• “Our customers’ expectations have just changed entirely…you’re gonna see in the might be a little lighter fare and only at those longer distances will you see those traditional stay setup meals. Doesn’t mean that we’re going to go on the cheap side, but just change the look make it more valuable and quality versus quantity…hopefully later this year.”

american airlines protein box
Credit: JoeyE

Vice President of Flight Service Brady Byrnes explained their focus has been to “greatly reduce our customer touch points inflight, some of our major competitors continued beverage services even in main cabin, we didn’t think that was right for our colleagues or our customers.” He also offered that “when we re-introduce elements of our service moving forward, will it be different? Yes. Should it be different? Absolutely.”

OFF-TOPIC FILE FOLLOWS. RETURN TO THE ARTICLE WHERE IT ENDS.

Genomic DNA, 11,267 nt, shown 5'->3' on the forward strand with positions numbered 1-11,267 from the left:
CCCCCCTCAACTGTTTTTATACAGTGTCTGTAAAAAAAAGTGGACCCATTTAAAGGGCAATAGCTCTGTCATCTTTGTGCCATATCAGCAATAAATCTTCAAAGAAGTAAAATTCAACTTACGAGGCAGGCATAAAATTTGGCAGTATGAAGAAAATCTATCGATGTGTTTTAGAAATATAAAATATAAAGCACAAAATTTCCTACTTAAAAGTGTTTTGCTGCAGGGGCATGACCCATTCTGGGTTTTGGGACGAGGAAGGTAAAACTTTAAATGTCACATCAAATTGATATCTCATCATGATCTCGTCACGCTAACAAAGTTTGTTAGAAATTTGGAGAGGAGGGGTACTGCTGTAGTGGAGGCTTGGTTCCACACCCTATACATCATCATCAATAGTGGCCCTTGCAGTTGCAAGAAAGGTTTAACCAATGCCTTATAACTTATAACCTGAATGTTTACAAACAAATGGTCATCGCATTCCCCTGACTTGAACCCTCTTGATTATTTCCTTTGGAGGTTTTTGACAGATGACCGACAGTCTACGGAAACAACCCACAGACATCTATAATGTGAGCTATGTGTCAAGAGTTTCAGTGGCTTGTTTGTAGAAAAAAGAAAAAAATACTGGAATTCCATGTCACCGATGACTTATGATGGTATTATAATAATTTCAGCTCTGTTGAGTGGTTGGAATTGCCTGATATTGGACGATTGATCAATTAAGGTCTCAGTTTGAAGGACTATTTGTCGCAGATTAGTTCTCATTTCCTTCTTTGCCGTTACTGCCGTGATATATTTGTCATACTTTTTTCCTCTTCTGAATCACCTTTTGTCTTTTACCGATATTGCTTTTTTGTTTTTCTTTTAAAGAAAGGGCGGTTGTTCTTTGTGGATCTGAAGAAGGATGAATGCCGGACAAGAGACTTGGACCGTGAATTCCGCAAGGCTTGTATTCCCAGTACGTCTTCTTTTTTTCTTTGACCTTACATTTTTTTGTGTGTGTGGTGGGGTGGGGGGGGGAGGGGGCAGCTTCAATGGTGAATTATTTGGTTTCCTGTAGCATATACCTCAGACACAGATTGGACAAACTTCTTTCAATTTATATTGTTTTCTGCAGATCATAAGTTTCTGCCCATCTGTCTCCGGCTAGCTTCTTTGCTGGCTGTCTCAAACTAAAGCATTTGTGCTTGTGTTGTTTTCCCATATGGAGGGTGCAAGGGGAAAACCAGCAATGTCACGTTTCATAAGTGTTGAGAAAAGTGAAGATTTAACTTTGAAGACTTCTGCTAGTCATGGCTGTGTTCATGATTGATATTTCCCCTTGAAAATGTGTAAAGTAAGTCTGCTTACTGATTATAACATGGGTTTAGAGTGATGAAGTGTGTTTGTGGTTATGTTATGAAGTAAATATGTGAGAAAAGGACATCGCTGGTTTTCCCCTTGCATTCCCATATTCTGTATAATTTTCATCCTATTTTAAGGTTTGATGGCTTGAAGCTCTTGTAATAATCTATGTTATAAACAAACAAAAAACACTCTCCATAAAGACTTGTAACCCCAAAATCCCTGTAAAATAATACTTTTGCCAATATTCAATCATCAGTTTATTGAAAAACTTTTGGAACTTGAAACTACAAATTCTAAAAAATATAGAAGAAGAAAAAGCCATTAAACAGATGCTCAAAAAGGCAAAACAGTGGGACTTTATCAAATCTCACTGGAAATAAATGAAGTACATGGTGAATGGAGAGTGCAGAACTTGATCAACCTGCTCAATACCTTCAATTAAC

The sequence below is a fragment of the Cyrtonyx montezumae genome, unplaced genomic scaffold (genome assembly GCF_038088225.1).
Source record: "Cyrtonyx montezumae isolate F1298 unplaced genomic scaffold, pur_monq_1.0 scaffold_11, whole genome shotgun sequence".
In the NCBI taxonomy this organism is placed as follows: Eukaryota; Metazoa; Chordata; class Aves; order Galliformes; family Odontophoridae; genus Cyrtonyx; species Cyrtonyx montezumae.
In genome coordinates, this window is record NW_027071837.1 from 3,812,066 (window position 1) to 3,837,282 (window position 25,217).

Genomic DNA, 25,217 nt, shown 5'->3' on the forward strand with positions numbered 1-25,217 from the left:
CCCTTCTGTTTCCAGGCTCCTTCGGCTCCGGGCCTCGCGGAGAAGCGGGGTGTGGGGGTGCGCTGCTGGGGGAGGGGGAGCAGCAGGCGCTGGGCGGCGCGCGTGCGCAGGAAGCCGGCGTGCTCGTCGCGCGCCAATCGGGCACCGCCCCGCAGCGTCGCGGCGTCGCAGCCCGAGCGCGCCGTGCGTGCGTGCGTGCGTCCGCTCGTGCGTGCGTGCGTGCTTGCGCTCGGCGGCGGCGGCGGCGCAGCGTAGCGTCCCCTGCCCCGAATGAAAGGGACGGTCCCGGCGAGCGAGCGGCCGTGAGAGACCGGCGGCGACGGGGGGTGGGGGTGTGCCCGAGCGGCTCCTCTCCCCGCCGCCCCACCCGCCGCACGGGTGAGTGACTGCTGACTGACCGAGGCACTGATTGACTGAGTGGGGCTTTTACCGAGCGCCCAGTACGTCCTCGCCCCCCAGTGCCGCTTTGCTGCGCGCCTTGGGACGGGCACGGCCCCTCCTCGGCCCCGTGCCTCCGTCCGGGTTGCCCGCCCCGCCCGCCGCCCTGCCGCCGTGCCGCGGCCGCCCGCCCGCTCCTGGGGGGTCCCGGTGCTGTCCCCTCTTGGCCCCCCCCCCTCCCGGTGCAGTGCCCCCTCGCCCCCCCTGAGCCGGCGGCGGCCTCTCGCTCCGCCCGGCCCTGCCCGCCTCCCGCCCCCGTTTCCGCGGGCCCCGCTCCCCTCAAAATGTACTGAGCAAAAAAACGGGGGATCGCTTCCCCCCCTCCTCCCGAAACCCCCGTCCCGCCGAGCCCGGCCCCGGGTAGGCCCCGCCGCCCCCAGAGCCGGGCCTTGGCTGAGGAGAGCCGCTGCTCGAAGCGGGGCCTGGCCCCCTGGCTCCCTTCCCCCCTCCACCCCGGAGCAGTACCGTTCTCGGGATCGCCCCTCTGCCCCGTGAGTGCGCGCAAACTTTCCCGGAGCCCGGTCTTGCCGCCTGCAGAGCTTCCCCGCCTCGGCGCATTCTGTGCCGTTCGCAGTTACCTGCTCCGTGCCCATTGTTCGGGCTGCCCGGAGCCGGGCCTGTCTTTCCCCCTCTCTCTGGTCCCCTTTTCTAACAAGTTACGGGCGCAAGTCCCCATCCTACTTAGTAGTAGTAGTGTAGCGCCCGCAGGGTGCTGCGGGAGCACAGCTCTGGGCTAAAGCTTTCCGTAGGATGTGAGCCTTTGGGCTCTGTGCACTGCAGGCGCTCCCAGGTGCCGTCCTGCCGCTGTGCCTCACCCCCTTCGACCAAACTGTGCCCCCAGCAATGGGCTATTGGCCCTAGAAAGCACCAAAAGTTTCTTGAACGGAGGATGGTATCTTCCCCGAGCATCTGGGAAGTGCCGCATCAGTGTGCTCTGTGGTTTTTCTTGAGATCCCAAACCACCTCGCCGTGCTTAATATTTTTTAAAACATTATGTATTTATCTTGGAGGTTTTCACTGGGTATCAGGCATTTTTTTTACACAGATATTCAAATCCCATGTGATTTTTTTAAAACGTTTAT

Talking to pilots about crew meals – and crew meals generally track first class passenger meals – they noted that “later this summer…some other things on the docket that will come forward for some shorter flights in the 900 mile range.”

The head of inflight service head at the time, who made the decision to eliminate inflight meals in the first place, stated that the airline wouldn’t ever bring back the old first class meals and instead would offer something that still “has a premium feel but is different and more modern.” We’re now getting of an inkling of how that works out in practice.

They seem to think that customers want less interaction with crew and that translates as reduced meal service. However,

  • Cold food doesn’t mean less contact with passengers than hot food. Ovens haven’t been shown to be a vector of spread for Covid-19.

  • Less food means more contact, not less, for customers. That’s because passengers still need to eat, they just have to forage in the crowded airport instead of having it brought to them on board.